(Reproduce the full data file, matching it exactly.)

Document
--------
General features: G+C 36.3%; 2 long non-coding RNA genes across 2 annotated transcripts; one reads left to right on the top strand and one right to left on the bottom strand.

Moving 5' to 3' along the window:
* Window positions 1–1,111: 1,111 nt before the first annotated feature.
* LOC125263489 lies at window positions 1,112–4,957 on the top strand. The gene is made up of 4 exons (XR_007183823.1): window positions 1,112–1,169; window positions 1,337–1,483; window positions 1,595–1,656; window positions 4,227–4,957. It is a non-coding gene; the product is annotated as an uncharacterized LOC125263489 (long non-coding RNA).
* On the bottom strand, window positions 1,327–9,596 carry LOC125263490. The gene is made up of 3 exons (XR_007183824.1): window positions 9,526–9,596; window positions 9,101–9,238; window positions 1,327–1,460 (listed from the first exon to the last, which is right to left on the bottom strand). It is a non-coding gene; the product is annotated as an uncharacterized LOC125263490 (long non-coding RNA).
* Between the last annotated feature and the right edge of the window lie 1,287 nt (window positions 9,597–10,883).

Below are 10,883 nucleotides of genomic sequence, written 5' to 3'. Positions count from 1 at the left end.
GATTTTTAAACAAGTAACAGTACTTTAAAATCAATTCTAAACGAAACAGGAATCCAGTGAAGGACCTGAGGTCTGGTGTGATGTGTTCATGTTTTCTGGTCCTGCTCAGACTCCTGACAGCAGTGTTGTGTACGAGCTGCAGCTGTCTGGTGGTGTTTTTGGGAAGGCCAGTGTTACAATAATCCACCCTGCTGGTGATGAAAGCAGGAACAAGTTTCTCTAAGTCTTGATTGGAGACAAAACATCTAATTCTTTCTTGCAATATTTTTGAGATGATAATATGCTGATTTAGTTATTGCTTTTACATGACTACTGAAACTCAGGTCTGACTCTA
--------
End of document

General features: G+C 36.3%; 2 long non-coding RNA genes across 2 annotated transcripts; one reads left to right on the top strand and one right to left on the bottom strand.

Moving 5' to 3' along the window:
* Window positions 1–1,111: 1,111 nt before the first annotated feature.
* LOC125263489 lies at window positions 1,112–4,957 on the top strand. The gene is made up of 4 exons (XR_007183823.1): window positions 1,112–1,169; window positions 1,337–1,483; window positions 1,595–1,656; window positions 4,227–4,957. It is a non-coding gene; the product is annotated as an uncharacterized LOC125263489 (long non-coding RNA).
* On the bottom strand, window positions 1,327–9,596 carry LOC125263490. The gene is made up of 3 exons (XR_007183824.1): window positions 9,526–9,596; window positions 9,101–9,238; window positions 1,327–1,460 (listed from the first exon to the last, which is right to left on the bottom strand). It is a non-coding gene; the product is annotated as an uncharacterized LOC125263490 (long non-coding RNA).
* Between the last annotated feature and the right edge of the window lie 1,287 nt (window positions 9,597–10,883).

Below are 10,883 nucleotides of genomic sequence, written 5' to 3'. Positions count from 1 at the left end.
GATTTTTAAACAAGTAACAGTACTTTAAAATCAATTCTAAACGAAACAGGAATCCAGTGAAGGACCTGAGGTCTGGTGTGATGTGTTCATGTTTTCTGGTCCTGCTCAGACTCCTGACAGCAGTGTTGTGTACGAGCTGCAGCTGTCTGGTGGTGTTTTTGGGAAGGCCAGTGTTACAATAATCCACCCTGCTGGTGATGAAAGCAGGAACAAGTTTCTCTAAGTCTTGATTGGAGACAAAACATCTAATTCTTTCTTGCAATATTTTTGAGATGATAATATGCTGATTTAGTTATTGCTTTTACATGACTACTGAAACTCAGGTCTGACTCTA